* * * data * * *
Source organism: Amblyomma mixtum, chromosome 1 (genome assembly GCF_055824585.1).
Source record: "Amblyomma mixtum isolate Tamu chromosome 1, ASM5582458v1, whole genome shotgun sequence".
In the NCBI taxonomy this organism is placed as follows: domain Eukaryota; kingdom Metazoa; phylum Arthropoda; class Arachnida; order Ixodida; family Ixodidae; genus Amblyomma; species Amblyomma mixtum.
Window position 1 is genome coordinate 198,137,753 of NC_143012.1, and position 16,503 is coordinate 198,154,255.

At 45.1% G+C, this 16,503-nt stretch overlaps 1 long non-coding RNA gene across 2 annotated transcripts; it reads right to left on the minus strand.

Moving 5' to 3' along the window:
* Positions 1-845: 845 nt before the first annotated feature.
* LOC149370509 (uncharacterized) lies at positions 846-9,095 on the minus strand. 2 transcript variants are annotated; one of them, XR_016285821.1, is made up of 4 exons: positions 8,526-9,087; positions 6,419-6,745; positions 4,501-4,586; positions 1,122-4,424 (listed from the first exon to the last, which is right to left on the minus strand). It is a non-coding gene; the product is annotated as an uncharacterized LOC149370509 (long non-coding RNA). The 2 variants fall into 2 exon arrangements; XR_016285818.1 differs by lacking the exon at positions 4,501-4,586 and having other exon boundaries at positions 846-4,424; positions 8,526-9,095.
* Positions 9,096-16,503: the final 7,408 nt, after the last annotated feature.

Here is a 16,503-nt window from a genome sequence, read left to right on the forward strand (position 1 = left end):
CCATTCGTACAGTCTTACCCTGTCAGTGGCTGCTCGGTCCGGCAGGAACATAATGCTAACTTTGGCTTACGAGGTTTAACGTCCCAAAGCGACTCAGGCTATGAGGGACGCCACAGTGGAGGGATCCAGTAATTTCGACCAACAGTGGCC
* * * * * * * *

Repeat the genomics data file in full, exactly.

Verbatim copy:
Source organism: Amblyomma mixtum, chromosome 1 (genome assembly GCF_055824585.1).
Source record: "Amblyomma mixtum isolate Tamu chromosome 1, ASM5582458v1, whole genome shotgun sequence".
In the NCBI taxonomy this organism is placed as follows: domain Eukaryota; kingdom Metazoa; phylum Arthropoda; class Arachnida; order Ixodida; family Ixodidae; genus Amblyomma; species Amblyomma mixtum.
Window position 1 is genome coordinate 198,137,753 of NC_143012.1, and position 16,503 is coordinate 198,154,255.

At 45.1% G+C, this 16,503-nt stretch overlaps 1 long non-coding RNA gene across 2 annotated transcripts; it reads right to left on the minus strand.

Moving 5' to 3' along the window:
* Positions 1-845: 845 nt before the first annotated feature.
* LOC149370509 (uncharacterized) lies at positions 846-9,095 on the minus strand. 2 transcript variants are annotated; one of them, XR_016285821.1, is made up of 4 exons: positions 8,526-9,087; positions 6,419-6,745; positions 4,501-4,586; positions 1,122-4,424 (listed from the first exon to the last, which is right to left on the minus strand). It is a non-coding gene; the product is annotated as an uncharacterized LOC149370509 (long non-coding RNA). The 2 variants fall into 2 exon arrangements; XR_016285818.1 differs by lacking the exon at positions 4,501-4,586 and having other exon boundaries at positions 846-4,424; positions 8,526-9,095.
* Positions 9,096-16,503: the final 7,408 nt, after the last annotated feature.

Here is a 16,503-nt window from a genome sequence, read left to right on the forward strand (position 1 = left end):
CCATTCGTACAGTCTTACCCTGTCAGTGGCTGCTCGGTCCGGCAGGAACATAATGCTAACTTTGGCTTACGAGGTTTAACGTCCCAAAGCGACTCAGGCTATGAGGGACGCCACAGTGGAGGGATCCAGTAATTTCGACCAACAGTGGCC